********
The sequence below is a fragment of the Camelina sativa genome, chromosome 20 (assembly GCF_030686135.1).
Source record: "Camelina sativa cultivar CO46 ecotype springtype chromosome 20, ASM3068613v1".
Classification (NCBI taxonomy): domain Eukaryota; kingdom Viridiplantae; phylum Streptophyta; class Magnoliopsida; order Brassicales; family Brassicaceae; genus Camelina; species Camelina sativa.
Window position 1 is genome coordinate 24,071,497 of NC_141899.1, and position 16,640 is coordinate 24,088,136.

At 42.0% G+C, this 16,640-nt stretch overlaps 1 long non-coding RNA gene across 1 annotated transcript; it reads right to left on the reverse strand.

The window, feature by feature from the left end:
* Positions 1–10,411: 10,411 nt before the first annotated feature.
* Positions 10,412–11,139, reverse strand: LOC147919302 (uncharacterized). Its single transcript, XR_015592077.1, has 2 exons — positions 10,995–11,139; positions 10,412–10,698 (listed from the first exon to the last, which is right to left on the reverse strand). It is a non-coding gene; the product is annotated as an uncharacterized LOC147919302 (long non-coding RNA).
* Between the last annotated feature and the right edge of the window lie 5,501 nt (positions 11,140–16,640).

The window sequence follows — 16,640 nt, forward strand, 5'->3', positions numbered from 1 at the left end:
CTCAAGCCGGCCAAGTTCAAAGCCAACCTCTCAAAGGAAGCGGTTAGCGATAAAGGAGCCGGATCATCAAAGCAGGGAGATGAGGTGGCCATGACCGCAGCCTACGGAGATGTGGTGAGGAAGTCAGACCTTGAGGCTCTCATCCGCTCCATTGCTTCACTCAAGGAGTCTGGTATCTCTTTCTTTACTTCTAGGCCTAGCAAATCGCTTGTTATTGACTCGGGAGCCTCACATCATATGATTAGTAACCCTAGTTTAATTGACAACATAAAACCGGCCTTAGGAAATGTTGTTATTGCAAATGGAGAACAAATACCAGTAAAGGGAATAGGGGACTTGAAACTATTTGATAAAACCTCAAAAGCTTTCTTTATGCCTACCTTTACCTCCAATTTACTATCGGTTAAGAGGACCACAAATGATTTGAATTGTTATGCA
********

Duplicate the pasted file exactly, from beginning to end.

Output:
The sequence below is a fragment of the Camelina sativa genome, chromosome 20 (assembly GCF_030686135.1).
Source record: "Camelina sativa cultivar CO46 ecotype springtype chromosome 20, ASM3068613v1".
Classification (NCBI taxonomy): domain Eukaryota; kingdom Viridiplantae; phylum Streptophyta; class Magnoliopsida; order Brassicales; family Brassicaceae; genus Camelina; species Camelina sativa.
Window position 1 is genome coordinate 24,071,497 of NC_141899.1, and position 16,640 is coordinate 24,088,136.

At 42.0% G+C, this 16,640-nt stretch overlaps 1 long non-coding RNA gene across 1 annotated transcript; it reads right to left on the reverse strand.

The window, feature by feature from the left end:
* Positions 1–10,411: 10,411 nt before the first annotated feature.
* Positions 10,412–11,139, reverse strand: LOC147919302 (uncharacterized). Its single transcript, XR_015592077.1, has 2 exons — positions 10,995–11,139; positions 10,412–10,698 (listed from the first exon to the last, which is right to left on the reverse strand). It is a non-coding gene; the product is annotated as an uncharacterized LOC147919302 (long non-coding RNA).
* Between the last annotated feature and the right edge of the window lie 5,501 nt (positions 11,140–16,640).

The window sequence follows — 16,640 nt, forward strand, 5'->3', positions numbered from 1 at the left end:
CTCAAGCCGGCCAAGTTCAAAGCCAACCTCTCAAAGGAAGCGGTTAGCGATAAAGGAGCCGGATCATCAAAGCAGGGAGATGAGGTGGCCATGACCGCAGCCTACGGAGATGTGGTGAGGAAGTCAGACCTTGAGGCTCTCATCCGCTCCATTGCTTCACTCAAGGAGTCTGGTATCTCTTTCTTTACTTCTAGGCCTAGCAAATCGCTTGTTATTGACTCGGGAGCCTCACATCATATGATTAGTAACCCTAGTTTAATTGACAACATAAAACCGGCCTTAGGAAATGTTGTTATTGCAAATGGAGAACAAATACCAGTAAAGGGAATAGGGGACTTGAAACTATTTGATAAAACCTCAAAAGCTTTCTTTATGCCTACCTTTACCTCCAATTTACTATCGGTTAAGAGGACCACAAATGATTTGAATTGTTATGCA